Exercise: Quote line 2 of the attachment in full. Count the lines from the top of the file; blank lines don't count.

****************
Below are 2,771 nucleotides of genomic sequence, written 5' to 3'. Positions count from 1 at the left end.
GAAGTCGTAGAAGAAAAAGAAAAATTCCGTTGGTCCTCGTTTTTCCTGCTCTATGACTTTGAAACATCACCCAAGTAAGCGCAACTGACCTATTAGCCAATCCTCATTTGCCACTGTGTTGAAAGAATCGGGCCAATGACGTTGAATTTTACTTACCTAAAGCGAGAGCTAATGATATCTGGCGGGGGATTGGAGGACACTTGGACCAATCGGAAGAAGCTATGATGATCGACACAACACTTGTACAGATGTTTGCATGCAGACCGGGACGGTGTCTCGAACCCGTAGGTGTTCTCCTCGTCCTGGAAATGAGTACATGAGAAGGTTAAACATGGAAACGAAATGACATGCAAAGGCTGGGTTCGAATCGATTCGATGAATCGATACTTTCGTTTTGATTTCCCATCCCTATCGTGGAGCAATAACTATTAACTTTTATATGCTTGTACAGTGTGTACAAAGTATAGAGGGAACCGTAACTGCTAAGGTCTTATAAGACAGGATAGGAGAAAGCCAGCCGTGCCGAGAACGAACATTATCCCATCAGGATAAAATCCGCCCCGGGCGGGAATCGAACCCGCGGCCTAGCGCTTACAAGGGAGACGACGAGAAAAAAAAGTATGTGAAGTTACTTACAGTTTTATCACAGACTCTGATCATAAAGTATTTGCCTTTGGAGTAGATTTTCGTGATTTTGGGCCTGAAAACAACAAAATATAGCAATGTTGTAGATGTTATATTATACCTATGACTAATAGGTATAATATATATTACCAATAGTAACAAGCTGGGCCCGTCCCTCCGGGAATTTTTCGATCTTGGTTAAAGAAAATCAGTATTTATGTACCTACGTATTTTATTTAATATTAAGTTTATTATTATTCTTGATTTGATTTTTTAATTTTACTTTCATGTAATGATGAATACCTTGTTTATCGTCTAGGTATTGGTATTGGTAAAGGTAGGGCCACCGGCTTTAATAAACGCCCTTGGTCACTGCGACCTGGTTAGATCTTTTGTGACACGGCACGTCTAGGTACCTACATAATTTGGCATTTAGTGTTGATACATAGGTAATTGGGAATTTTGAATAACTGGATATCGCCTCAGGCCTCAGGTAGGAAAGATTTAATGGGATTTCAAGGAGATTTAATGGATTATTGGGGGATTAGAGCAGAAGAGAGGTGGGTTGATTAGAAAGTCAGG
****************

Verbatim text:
GAAGTCGTAGAAGAAAAAGAAAAATTCCGTTGGTCCTCGTTTTTCCTGCTCTATGACTTTGAAACATCACCCAAGTAAGCGCAACTGACCTATTAGCCAATCCTCATTTGCCACTGTGTTGAAAGAATCGGGCCAATGACGTTGAATTTTACTTACCTAAAGCGAGAGCTAATGATATCTGGCGGGGGATTGGAGGACACTTGGACCAATCGGAAGAAGCTATGATGATCGACACAACACTTGTACAGATGTTTGCATGCAGACCGGGACGGTGTCTCGAACCCGTAGGTGTTCTCCTCGTCCTGGAAATGAGTACATGAGAAGGTTAAACATGGAAACGAAATGACATGCAAAGGCTGGGTTCGAATCGATTCGATGAATCGATACTTTCGTTTTGATTTCCCATCCCTATCGTGGAGCAATAACTATTAACTTTTATATGCTTGTACAGTGTGTACAAAGTATAGAGGGAACCGTAACTGCTAAGGTCTTATAAGACAGGATAGGAGAAAGCCAGCCGTGCCGAGAACGAACATTATCCCATCAGGATAAAATCCGCCCCGGGCGGGAATCGAACCCGCGGCCTAGCGCTTACAAGGGAGACGACGAGAAAAAAAAGTATGTGAAGTTACTTACAGTTTTATCACAGACTCTGATCATAAAGTATTTGCCTTTGGAGTAGATTTTCGTGATTTTGGGCCTGAAAACAACAAAATATAGCAATGTTGTAGATGTTATATTATACCTATGACTAATAGGTATAATATATATTACCAATAGTAACAAGCTGGGCCCGTCCCTCCGGGAATTTTTCGATCTTGGTTAAAGAAAATCAGTATTTATGTACCTACGTATTTTATTTAATATTAAGTTTATTATTATTCTTGATTTGATTTTTTAATTTTACTTTCATGTAATGATGAATACCTTGTTTATCGTCTAGGTATTGGTATTGGTAAAGGTAGGGCCACCGGCTTTAATAAACGCCCTTGGTCACTGCGACCTGGTTAGATCTTTTGTGACACGGCACGTCTAGGTACCTACATAATTTGGCATTTAGTGTTGATACATAGGTAATTGGGAATTTTGAATAACTGGATATCGCCTCAGGCCTCAGGTAGGAAAGATTTAATGGGATTTCAAGGAGATTTAATGGATTATTGGGGGATTAGAGCAGAAGAGAGGTGGGTTGATTAGAAAGTCAGG